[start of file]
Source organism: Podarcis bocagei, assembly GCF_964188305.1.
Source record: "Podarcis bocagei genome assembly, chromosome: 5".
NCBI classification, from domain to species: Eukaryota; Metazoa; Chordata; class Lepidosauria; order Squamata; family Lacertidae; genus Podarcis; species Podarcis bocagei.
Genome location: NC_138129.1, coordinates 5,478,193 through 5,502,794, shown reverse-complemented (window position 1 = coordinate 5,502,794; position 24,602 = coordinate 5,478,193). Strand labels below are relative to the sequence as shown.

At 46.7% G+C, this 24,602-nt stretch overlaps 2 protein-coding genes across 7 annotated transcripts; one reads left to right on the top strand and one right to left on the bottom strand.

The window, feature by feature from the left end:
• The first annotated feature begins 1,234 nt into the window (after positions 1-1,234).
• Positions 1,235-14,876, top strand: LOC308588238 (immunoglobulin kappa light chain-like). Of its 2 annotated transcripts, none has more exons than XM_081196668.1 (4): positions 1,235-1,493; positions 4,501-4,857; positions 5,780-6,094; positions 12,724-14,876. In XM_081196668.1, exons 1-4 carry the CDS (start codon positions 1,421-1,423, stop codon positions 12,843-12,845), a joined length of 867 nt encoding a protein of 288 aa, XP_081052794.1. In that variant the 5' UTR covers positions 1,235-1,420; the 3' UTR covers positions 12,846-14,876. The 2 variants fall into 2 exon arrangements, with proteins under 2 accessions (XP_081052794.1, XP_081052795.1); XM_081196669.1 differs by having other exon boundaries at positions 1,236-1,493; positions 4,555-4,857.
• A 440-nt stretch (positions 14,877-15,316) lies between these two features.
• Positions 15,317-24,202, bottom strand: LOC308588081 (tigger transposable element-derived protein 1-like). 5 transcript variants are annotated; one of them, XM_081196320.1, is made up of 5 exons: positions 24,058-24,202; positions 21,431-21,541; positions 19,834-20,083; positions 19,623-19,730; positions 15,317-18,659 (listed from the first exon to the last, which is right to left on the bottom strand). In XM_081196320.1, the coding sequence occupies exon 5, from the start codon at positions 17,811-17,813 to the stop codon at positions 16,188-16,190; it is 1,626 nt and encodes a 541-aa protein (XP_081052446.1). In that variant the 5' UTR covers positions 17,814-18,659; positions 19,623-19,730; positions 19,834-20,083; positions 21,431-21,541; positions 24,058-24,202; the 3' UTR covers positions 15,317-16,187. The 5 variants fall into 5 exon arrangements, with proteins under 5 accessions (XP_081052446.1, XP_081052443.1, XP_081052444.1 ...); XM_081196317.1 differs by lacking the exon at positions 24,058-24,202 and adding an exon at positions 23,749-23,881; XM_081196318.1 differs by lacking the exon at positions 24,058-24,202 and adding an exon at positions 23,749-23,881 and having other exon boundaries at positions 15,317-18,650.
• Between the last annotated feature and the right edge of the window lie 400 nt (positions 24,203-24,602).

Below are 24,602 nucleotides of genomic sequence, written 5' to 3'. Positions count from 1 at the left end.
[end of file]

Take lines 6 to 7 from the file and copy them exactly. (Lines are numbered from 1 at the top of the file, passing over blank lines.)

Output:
The window, feature by feature from the left end:
• The first annotated feature begins 1,234 nt into the window (after positions 1-1,234).